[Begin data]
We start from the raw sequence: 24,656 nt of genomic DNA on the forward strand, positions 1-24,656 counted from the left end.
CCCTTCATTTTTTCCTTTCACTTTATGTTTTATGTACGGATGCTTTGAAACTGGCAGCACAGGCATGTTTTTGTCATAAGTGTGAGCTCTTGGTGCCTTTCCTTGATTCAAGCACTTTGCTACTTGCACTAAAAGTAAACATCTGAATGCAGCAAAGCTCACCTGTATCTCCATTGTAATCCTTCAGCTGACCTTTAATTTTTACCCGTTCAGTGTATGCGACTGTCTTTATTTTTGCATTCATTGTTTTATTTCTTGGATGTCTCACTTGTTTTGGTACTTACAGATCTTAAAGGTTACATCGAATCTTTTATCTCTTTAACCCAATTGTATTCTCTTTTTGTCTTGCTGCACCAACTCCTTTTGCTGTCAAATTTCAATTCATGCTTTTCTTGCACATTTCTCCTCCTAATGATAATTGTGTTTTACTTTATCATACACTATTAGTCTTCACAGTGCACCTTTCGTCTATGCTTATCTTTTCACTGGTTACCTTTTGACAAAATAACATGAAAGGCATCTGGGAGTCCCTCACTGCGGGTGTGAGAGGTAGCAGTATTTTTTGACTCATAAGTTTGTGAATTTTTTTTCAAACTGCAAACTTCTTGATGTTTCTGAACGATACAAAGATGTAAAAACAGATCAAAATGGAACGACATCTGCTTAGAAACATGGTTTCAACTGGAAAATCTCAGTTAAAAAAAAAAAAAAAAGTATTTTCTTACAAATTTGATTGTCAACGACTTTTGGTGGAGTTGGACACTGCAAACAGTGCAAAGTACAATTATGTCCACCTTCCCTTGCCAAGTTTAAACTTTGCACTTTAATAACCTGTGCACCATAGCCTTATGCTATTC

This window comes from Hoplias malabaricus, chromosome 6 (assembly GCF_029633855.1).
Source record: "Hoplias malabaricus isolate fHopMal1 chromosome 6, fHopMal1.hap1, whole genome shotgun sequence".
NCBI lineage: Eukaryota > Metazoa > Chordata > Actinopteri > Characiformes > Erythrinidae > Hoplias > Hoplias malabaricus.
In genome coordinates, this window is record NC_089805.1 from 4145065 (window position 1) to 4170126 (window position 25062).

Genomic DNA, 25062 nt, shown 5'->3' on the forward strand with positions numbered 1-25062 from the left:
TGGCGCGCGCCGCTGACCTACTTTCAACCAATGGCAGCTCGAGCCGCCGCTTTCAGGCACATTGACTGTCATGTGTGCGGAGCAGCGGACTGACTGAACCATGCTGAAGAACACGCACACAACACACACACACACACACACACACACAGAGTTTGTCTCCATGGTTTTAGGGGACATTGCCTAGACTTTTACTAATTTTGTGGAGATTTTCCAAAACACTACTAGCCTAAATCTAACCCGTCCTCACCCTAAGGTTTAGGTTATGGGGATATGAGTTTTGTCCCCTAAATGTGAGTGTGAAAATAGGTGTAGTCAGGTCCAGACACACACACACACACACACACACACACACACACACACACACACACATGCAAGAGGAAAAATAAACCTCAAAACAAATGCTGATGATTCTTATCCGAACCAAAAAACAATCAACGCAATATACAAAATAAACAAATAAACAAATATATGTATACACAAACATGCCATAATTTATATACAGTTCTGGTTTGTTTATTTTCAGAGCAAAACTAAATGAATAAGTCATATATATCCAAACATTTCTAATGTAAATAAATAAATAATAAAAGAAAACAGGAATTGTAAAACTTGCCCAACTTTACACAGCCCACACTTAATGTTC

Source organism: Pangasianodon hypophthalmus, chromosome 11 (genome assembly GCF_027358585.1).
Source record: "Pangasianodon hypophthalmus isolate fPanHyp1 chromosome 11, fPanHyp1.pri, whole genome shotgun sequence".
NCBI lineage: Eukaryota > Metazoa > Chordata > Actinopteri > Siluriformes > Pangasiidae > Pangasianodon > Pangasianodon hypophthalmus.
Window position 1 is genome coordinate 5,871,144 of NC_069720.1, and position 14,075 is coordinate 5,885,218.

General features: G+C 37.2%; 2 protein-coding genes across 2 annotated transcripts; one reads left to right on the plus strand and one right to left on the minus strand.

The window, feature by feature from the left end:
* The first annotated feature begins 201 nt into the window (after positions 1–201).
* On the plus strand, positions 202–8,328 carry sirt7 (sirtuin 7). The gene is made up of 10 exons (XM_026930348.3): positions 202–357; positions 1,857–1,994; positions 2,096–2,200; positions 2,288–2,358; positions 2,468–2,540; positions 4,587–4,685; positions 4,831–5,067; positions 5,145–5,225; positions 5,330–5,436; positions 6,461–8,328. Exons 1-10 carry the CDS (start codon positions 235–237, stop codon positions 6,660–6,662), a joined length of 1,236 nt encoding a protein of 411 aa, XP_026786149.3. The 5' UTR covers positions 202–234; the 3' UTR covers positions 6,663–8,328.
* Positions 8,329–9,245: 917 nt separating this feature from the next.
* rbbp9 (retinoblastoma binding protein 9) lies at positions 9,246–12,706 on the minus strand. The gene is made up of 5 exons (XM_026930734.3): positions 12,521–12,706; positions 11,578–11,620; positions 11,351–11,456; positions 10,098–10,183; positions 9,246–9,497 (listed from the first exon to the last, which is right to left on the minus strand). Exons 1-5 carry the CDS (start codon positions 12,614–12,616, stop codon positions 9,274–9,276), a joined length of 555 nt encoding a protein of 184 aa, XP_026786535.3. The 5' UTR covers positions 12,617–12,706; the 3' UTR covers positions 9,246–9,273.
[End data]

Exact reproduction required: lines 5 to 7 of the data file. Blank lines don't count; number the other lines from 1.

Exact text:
NCBI lineage: Eukaryota > Metazoa > Chordata > Actinopteri > Characiformes > Erythrinidae > Hoplias > Hoplias malabaricus.
In genome coordinates, this window is record NC_089805.1 from 4145065 (window position 1) to 4170126 (window position 25062).

Genomic DNA, 25062 nt, shown 5'->3' on the forward strand with positions numbered 1-25062 from the left: